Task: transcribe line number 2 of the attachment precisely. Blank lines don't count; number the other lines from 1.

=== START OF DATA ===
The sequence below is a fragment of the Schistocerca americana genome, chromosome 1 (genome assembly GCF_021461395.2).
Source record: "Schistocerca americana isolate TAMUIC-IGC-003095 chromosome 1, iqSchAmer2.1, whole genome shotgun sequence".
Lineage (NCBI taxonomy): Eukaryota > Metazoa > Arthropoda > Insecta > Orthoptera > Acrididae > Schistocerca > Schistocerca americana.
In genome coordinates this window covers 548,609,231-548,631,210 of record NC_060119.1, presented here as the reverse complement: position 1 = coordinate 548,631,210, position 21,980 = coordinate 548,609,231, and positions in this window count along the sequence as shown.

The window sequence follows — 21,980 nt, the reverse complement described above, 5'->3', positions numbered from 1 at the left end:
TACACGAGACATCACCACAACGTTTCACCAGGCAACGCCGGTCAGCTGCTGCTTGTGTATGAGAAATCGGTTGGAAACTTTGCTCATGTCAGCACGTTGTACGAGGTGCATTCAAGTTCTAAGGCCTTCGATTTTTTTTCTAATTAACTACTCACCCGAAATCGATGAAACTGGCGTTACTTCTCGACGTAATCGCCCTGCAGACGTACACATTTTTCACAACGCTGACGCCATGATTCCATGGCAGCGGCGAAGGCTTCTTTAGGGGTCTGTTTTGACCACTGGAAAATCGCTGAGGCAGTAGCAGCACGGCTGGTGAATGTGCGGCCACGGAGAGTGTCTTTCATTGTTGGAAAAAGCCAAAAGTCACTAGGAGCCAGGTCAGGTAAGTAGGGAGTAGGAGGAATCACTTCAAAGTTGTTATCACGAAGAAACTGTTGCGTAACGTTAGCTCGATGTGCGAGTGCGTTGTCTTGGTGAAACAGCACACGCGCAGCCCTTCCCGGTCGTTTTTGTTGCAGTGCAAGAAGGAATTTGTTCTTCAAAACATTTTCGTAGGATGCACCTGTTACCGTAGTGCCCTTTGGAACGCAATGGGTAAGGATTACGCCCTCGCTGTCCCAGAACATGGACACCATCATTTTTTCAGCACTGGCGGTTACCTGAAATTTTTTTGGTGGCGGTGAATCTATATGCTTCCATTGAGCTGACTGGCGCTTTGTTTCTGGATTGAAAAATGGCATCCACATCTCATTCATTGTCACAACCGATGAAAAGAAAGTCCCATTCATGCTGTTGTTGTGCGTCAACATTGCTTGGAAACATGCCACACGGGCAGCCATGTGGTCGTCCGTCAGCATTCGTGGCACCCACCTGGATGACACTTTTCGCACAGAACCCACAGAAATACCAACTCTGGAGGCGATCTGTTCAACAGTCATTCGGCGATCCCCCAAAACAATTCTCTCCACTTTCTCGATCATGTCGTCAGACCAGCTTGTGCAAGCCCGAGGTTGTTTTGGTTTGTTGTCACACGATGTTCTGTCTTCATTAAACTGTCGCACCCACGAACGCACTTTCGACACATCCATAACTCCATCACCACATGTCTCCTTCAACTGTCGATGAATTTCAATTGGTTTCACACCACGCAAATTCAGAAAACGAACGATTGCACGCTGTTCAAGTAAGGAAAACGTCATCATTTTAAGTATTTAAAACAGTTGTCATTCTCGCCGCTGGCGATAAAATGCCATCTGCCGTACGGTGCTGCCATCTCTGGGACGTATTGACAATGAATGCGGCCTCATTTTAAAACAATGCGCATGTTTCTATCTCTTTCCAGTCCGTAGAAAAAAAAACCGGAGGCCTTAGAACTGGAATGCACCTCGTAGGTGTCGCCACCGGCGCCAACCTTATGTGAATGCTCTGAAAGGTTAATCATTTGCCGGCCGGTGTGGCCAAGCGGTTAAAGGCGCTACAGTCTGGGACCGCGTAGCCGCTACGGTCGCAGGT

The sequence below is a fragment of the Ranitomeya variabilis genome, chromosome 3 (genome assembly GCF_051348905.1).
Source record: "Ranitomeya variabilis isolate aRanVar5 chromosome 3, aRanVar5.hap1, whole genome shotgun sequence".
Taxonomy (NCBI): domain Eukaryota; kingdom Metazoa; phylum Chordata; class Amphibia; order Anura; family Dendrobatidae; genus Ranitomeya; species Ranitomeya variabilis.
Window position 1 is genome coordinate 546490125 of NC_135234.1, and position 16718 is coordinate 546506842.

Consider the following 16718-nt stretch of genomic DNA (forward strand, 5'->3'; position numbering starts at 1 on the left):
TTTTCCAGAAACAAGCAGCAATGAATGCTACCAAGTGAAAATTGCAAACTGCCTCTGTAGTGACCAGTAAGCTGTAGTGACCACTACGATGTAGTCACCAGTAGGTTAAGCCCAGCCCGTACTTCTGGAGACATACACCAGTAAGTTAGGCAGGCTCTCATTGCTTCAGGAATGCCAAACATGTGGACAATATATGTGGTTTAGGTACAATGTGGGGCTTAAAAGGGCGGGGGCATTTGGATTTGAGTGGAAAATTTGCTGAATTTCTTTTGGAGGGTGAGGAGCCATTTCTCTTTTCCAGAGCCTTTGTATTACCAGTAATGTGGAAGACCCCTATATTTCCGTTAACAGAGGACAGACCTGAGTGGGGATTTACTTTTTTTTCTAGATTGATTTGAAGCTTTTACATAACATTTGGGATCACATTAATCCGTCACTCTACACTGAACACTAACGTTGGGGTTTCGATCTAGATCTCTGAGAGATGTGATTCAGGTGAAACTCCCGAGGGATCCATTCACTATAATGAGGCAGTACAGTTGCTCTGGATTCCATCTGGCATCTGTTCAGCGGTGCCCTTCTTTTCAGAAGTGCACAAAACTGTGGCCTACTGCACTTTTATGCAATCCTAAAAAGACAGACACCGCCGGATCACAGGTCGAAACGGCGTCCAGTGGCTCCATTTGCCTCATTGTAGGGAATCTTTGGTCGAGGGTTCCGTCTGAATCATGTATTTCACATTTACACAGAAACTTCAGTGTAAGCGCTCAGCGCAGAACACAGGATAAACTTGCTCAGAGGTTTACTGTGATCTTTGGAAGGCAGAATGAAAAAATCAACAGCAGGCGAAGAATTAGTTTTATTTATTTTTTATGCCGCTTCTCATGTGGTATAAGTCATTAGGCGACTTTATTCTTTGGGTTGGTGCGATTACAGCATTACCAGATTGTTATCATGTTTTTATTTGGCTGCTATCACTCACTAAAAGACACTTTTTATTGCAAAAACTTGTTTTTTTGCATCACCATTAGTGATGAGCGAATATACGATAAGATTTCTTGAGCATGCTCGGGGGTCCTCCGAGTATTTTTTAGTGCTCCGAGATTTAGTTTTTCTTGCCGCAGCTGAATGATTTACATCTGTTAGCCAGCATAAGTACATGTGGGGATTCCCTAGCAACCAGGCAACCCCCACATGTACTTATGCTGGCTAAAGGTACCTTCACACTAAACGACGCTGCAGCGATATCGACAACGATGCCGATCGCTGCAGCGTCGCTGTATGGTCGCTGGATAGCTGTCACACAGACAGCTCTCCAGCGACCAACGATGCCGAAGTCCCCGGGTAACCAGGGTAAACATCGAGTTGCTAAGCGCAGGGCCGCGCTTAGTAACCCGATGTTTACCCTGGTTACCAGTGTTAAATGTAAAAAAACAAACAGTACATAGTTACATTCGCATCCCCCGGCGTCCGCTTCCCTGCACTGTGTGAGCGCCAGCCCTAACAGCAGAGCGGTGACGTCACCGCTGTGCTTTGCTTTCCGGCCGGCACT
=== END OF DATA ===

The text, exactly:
Source record: "Schistocerca americana isolate TAMUIC-IGC-003095 chromosome 1, iqSchAmer2.1, whole genome shotgun sequence".